In the late 1980s, the Achuar had joined the Shuar, Kichua, and other Indigenous groups in a federation aimed at stopping oil exploitation. Then Achuar shamans began to have powerful dreams of big cities, huge industrial plants, and cars – things they had seen in photos brought by the missionaries. They understood that the oil company’s roads, bulldozers, and cranes were just symptoms of the real problem, what they came to call “the dream of the modern world.” They understood that this dream was creating what economists define as an unsustainable death economy.

Their dreams told them that they had to reach out to that which they most feared: us, the people who demand oil.

That night in 1993, sitting in an Achuar lodge, I experienced something that, as far as I knew, no one had ever before experienced. People threatened by an invading force had decided not to run from or fight it but rather to join forces with some of its members to try to change – everything. They asked Daniel and me to invite people from our world to come and visit them and form partnerships that would change the destructive dream.

During the August 2022 trip, our group lived in a beautiful eco-lodge the Achuar had built. We canoed and swam with freshwater dolphins, hiked through pristine forests, hung out with Achuar families, and took ayahuasca with their shamans. Later, during our closing dinner back in Quito, every one of the seventeen visitors expressed gratitude to the Achuar for teaching them the importance of dreaming a new dream for humanity and they each committed to taking actions that will help manifest that dream.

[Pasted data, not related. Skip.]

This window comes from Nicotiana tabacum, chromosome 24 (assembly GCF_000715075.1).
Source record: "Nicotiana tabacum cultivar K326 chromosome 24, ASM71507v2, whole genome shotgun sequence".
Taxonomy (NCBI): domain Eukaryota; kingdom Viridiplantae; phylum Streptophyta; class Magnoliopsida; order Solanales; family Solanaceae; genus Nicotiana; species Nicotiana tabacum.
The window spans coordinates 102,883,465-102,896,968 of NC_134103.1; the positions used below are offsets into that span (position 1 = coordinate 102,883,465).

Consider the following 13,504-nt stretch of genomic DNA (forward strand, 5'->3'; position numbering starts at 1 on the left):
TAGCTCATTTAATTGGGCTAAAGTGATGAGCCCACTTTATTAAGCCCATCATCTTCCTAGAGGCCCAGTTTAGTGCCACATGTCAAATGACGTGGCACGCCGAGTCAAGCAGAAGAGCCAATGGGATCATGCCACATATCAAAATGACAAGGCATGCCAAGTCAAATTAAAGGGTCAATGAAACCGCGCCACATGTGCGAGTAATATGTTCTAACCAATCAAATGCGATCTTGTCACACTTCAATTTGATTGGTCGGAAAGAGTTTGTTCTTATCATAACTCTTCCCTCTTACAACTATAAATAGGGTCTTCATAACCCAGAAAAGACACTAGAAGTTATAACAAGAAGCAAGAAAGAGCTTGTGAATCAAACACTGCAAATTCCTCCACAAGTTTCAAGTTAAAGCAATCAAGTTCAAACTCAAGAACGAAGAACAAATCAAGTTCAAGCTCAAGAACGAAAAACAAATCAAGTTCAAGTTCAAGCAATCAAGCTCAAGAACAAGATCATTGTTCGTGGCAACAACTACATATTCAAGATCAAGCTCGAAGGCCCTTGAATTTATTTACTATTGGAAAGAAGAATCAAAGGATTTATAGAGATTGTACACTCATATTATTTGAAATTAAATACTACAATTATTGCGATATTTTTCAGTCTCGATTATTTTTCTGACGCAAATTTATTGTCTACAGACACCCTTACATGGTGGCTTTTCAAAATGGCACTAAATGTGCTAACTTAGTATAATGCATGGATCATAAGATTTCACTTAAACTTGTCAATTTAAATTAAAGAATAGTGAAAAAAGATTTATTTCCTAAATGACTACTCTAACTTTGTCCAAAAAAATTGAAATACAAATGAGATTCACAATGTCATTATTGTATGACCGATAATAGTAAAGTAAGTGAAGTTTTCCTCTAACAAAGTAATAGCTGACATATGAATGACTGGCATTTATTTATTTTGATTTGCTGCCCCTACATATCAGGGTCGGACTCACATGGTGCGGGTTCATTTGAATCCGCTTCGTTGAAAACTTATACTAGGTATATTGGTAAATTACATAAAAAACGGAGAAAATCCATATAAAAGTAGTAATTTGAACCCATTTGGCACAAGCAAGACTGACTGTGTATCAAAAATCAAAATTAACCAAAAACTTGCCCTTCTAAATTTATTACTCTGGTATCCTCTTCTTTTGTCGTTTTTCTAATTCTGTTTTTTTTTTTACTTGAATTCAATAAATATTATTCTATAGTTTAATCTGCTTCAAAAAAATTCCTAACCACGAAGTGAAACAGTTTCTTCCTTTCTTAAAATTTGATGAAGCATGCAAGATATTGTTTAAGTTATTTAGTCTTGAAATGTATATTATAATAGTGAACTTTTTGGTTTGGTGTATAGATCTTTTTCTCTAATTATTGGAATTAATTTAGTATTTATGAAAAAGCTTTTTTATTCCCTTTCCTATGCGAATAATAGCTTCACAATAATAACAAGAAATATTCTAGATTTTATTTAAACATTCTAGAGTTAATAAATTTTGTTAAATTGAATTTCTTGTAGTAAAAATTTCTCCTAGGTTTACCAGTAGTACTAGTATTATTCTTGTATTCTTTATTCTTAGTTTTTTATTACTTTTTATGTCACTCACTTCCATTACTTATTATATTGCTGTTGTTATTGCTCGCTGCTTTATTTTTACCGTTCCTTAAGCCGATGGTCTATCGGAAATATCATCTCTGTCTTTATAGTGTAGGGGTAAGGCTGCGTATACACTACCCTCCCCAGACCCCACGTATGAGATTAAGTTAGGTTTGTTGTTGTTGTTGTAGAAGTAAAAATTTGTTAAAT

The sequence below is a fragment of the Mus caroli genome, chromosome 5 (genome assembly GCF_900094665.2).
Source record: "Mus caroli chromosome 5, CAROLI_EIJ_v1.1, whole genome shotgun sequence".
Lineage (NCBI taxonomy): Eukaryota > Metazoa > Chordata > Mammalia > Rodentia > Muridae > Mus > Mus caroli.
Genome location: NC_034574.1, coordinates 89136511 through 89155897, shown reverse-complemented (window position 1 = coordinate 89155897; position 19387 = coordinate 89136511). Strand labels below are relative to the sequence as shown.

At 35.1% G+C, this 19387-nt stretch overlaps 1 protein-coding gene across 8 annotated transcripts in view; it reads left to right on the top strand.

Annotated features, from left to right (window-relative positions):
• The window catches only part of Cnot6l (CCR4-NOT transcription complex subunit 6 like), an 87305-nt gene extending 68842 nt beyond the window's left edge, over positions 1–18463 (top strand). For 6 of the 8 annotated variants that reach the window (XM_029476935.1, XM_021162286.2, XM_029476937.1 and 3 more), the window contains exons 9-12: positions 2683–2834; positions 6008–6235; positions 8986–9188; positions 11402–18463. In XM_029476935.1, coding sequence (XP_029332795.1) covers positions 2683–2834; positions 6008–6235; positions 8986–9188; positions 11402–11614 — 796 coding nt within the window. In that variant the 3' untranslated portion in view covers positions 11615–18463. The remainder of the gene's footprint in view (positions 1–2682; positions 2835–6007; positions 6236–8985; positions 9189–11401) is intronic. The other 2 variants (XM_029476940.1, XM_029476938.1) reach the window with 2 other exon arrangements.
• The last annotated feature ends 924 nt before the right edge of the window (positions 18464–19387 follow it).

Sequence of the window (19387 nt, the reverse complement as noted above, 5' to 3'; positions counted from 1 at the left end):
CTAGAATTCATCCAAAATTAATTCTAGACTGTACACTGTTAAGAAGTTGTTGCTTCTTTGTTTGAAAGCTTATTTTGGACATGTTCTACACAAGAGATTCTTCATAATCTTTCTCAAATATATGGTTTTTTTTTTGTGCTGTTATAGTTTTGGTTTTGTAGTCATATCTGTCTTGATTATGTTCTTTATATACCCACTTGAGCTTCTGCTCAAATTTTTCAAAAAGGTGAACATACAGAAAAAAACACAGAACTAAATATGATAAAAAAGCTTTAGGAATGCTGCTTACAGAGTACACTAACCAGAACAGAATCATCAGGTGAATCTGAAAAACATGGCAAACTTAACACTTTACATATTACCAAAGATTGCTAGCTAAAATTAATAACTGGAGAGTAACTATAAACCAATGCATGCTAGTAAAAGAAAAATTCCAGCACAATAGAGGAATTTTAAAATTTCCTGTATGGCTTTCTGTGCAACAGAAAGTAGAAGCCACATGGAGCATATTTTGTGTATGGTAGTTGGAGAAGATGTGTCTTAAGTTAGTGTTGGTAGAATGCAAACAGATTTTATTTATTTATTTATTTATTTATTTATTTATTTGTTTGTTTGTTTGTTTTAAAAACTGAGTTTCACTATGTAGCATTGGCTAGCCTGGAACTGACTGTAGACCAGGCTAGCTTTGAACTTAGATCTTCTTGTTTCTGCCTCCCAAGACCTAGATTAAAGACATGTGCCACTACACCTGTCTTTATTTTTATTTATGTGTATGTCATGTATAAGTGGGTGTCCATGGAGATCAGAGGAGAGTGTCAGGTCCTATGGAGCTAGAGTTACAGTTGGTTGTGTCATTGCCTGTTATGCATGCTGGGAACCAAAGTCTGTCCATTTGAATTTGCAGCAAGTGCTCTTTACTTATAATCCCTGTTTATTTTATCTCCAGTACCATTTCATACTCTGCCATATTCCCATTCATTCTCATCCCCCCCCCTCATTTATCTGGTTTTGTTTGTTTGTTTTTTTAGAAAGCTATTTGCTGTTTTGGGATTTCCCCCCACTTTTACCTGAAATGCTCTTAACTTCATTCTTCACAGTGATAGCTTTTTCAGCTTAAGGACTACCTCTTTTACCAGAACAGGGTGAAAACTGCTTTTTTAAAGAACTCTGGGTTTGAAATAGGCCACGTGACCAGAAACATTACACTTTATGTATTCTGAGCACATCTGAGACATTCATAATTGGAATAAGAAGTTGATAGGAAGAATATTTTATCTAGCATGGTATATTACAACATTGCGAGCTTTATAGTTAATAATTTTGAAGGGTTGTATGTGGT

That particular trip was sponsored by the Pachamama Alliance, but it is one of many that takes people to learn from the Achuar and other Indigenous teachers. Daniel and I also facilitate trips to the Maya of Guatemala and the Kogi of Colombia. These diverse cultures share a common message: We have reached a pivotal moment in human history; we know that the socio-governmental-economic systems that today dominate the world are unsustainable, and we must change.